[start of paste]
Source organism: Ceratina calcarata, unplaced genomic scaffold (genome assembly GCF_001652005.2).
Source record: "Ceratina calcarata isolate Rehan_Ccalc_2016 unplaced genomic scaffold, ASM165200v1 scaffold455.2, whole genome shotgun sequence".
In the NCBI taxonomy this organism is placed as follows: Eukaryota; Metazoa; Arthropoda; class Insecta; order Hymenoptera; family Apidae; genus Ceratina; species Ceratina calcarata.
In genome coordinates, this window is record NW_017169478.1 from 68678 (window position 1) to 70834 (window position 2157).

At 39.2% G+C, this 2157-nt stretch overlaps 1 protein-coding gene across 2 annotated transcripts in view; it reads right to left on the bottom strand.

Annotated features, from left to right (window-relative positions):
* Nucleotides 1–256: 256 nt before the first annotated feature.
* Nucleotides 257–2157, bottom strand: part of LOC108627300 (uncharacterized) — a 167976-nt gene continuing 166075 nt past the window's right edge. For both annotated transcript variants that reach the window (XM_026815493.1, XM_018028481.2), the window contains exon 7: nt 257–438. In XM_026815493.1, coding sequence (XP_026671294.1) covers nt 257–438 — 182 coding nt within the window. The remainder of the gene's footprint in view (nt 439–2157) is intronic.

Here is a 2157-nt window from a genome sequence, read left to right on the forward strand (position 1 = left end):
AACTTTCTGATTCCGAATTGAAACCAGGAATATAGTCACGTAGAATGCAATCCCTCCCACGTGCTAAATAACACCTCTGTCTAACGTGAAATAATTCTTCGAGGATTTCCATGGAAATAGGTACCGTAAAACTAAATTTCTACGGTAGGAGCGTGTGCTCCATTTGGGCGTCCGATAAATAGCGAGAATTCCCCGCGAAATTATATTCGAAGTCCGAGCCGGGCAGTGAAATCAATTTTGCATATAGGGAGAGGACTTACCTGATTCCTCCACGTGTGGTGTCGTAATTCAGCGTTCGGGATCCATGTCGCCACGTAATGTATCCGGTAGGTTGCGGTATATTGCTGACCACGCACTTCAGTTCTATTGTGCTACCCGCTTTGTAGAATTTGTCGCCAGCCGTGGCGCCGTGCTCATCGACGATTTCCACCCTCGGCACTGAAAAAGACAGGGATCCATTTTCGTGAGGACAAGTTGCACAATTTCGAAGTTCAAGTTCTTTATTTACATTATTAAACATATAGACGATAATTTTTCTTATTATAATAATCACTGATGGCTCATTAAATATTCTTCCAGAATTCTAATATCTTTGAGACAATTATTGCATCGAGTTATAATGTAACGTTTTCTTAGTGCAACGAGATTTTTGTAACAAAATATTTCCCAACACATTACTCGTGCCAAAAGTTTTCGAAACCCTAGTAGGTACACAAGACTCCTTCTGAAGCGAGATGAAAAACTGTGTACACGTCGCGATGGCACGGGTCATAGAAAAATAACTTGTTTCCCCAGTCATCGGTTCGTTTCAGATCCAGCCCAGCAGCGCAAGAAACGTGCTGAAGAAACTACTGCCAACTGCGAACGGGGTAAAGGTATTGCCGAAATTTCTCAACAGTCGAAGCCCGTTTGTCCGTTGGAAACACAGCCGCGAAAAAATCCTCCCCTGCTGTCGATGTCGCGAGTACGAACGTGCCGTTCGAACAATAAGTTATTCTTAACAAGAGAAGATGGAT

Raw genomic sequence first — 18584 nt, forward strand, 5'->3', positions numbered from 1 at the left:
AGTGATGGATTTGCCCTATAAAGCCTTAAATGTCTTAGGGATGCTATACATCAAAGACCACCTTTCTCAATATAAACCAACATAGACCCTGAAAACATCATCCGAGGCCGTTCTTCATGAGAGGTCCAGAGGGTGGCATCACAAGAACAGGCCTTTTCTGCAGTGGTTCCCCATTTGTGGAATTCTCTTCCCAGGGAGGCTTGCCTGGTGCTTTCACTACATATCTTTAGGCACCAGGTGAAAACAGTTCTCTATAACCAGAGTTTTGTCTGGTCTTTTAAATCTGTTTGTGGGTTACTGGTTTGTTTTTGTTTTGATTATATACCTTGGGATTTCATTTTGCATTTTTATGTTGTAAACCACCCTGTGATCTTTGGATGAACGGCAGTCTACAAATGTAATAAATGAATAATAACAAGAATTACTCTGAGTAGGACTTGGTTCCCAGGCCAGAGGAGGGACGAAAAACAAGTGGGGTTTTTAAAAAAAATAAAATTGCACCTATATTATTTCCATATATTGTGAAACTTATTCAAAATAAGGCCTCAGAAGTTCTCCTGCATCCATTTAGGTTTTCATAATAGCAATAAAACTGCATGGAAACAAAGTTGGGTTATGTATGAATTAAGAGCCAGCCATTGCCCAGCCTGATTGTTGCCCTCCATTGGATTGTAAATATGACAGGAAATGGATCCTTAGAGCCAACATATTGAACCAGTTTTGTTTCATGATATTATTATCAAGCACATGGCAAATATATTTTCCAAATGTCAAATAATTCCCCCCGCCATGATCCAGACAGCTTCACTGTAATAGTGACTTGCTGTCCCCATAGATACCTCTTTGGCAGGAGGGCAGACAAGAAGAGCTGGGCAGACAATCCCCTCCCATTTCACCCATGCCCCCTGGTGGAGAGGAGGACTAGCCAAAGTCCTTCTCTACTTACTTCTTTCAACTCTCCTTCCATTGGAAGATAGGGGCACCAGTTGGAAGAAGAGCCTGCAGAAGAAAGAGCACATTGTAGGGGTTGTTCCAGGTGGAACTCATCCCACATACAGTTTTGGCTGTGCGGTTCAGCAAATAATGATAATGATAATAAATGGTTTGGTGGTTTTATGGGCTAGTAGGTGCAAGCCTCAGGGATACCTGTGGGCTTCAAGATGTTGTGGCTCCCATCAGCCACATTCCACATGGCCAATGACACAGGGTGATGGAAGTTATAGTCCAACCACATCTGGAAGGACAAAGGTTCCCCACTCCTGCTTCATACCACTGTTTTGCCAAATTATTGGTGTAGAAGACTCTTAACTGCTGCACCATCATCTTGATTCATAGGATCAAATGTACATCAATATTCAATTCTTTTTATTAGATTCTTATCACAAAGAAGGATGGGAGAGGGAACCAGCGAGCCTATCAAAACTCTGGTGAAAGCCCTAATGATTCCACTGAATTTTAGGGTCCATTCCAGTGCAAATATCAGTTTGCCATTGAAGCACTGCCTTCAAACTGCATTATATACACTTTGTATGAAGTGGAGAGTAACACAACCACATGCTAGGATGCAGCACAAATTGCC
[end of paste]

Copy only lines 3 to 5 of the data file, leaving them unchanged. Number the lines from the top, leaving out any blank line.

In the NCBI taxonomy this organism is placed as follows: Eukaryota; Metazoa; Arthropoda; class Insecta; order Hymenoptera; family Apidae; genus Ceratina; species Ceratina calcarata.
In genome coordinates, this window is record NW_017169478.1 from 68678 (window position 1) to 70834 (window position 2157).

At 39.2% G+C, this 2157-nt stretch overlaps 1 protein-coding gene across 2 annotated transcripts in view; it reads right to left on the bottom strand.